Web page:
Smartphones May Mess With Your Muscles

phonehandGo ahead and admit it.  There are precious few minutes when you aren’t looking at or responding to a post, email, text, photo or ping on your smartphone or tablet. All this contact has revolutionized business and communication and caused exponential growth in personal and social networks.  It’s also caused physical damage.

Smart device users everywhere are suddenly experiencing soreness, from tension in thumbs and sore fingers from texting to neck spasms from hunching over tiny screens, to wrist pain from constantly grasping the device.

And that’s not all.  Because text on smartphones is typically smaller, and the screen is brighter, and is held more closely, than your laptop or desktop computer screen, eyestrain comes on quickly.  That eyestrain can lead to eye soreness, dizzyness, blurry vision, headaches and facial muscle strain.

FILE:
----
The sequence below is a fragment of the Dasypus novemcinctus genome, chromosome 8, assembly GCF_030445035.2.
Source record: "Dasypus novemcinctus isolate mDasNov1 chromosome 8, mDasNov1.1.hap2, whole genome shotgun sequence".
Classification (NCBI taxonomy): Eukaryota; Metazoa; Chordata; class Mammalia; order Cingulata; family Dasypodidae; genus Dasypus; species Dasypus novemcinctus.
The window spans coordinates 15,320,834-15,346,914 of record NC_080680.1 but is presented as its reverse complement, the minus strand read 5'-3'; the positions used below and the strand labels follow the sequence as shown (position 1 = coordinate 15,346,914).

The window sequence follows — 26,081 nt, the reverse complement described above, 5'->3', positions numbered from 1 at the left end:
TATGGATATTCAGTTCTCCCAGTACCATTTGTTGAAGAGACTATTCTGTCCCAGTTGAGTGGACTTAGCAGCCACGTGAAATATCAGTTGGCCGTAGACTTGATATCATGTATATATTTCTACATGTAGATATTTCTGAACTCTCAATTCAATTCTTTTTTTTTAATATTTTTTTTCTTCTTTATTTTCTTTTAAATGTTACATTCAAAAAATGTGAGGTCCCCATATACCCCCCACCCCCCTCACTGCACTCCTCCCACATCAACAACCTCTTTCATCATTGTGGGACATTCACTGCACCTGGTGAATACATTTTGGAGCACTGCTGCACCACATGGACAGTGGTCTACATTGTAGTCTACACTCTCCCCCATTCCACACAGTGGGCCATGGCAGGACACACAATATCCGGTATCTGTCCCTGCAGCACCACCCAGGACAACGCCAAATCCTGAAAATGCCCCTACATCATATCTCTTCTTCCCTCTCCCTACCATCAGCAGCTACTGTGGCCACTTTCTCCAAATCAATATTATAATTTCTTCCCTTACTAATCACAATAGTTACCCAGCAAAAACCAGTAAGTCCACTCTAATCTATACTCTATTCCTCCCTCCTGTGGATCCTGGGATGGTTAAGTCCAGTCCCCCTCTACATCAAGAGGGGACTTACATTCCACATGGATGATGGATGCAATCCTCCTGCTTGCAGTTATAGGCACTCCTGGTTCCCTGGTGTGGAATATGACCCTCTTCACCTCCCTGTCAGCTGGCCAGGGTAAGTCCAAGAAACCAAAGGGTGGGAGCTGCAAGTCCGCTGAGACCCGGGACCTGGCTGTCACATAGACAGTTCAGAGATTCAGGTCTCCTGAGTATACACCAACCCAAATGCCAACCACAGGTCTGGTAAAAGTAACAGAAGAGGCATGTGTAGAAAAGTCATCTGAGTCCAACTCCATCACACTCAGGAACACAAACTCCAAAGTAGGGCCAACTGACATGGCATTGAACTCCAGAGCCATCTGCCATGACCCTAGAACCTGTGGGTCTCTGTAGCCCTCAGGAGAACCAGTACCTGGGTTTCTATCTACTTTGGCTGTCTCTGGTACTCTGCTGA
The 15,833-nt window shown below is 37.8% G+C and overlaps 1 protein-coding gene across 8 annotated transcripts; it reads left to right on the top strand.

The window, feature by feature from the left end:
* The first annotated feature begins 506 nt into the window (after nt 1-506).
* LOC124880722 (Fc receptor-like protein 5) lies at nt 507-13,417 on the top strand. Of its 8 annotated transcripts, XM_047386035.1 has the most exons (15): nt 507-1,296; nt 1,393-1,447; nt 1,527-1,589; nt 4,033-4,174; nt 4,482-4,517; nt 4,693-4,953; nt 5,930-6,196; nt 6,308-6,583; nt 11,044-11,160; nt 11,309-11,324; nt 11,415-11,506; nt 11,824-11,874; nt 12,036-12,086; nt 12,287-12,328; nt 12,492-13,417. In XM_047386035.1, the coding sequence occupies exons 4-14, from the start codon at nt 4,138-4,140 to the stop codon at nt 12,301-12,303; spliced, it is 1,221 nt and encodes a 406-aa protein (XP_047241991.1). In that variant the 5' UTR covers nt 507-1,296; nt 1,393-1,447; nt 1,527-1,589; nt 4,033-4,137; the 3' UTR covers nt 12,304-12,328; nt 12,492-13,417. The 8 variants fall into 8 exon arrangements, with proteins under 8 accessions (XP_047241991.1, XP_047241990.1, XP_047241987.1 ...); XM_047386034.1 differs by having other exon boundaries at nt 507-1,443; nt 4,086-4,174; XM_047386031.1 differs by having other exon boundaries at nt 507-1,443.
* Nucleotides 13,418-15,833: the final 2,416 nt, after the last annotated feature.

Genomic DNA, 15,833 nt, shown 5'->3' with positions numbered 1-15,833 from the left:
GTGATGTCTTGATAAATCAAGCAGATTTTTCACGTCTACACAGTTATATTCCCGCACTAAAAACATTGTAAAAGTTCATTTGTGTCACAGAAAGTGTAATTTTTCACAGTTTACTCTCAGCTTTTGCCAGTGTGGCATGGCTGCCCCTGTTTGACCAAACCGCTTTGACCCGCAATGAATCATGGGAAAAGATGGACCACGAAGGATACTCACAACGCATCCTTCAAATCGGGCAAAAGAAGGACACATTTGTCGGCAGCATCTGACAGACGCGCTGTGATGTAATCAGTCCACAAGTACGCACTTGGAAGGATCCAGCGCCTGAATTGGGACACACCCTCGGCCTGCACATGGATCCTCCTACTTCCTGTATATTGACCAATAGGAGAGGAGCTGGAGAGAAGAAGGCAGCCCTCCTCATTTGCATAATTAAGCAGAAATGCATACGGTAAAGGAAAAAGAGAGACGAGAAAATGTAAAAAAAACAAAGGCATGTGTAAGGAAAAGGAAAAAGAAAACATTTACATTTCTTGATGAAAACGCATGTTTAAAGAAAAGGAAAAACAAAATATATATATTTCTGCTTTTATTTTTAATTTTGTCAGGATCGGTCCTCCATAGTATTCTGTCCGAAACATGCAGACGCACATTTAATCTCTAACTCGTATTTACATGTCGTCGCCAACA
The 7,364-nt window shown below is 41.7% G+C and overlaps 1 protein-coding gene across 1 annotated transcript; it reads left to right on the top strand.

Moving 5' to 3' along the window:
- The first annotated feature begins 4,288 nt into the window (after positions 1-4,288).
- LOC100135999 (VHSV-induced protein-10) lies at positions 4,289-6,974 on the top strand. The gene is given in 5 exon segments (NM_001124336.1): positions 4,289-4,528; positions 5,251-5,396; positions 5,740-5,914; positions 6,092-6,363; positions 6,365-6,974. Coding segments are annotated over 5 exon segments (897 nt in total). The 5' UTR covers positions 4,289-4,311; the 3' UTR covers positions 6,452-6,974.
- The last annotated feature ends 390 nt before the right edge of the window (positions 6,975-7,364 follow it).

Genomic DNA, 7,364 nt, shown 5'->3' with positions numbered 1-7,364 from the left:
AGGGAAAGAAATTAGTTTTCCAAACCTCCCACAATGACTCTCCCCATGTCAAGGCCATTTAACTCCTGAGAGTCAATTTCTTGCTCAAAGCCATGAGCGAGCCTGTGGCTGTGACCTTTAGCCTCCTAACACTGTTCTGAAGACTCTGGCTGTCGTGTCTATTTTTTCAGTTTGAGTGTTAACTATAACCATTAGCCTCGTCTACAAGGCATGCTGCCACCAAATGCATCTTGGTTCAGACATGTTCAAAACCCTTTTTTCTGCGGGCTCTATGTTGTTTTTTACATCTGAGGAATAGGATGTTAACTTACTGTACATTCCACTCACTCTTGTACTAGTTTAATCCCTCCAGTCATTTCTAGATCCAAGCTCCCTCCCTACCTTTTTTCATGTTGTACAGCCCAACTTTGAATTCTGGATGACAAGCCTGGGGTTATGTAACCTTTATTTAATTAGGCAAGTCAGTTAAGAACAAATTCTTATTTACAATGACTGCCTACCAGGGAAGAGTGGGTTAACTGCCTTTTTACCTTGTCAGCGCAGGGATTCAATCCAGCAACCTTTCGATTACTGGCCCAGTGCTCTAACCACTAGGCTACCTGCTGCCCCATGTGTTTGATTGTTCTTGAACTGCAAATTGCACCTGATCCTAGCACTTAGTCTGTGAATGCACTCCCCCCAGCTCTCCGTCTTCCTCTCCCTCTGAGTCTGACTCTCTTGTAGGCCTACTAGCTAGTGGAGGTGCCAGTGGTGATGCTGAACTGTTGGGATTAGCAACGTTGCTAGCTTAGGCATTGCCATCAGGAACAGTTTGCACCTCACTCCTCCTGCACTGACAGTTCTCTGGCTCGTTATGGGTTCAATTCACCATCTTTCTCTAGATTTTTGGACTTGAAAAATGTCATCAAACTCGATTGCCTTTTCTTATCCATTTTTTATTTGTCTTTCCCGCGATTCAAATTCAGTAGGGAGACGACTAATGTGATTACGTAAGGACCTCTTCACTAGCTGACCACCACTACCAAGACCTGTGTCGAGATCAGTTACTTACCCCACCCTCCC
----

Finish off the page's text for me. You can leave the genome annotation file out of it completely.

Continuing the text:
In August 2014, there were 1.8 billion smartphone users worldwide, up 25% from 2013. If you’re a smartphone user, you may already be feeling the physical effects.

And then there are repetitive stress injuries, like carpal tunnel syndrome, and “smartphone elbow” to worry about.

Late-night smartphone use can disrupt sleep patterns and cause unnecessary fatigue, irritability, mental “fogginess” and a lack of engagement the following day. Some researchers even suggest that the backlight on the phone interferes with the production of melatonin, a chemical that regulates falling asleep and staying asleep.

But never fear, massage can help. A “smartphone-relief” massage session will focus on releasing tension in muscles in your shoulders, neck, hands, forearms, wrists and fingers.  While massage can go a long way in helping calm or alleviate symptoms of prolonged smartphone use, it’s a good idea to re-examine your usage patterns too and just disconnect every once in a while.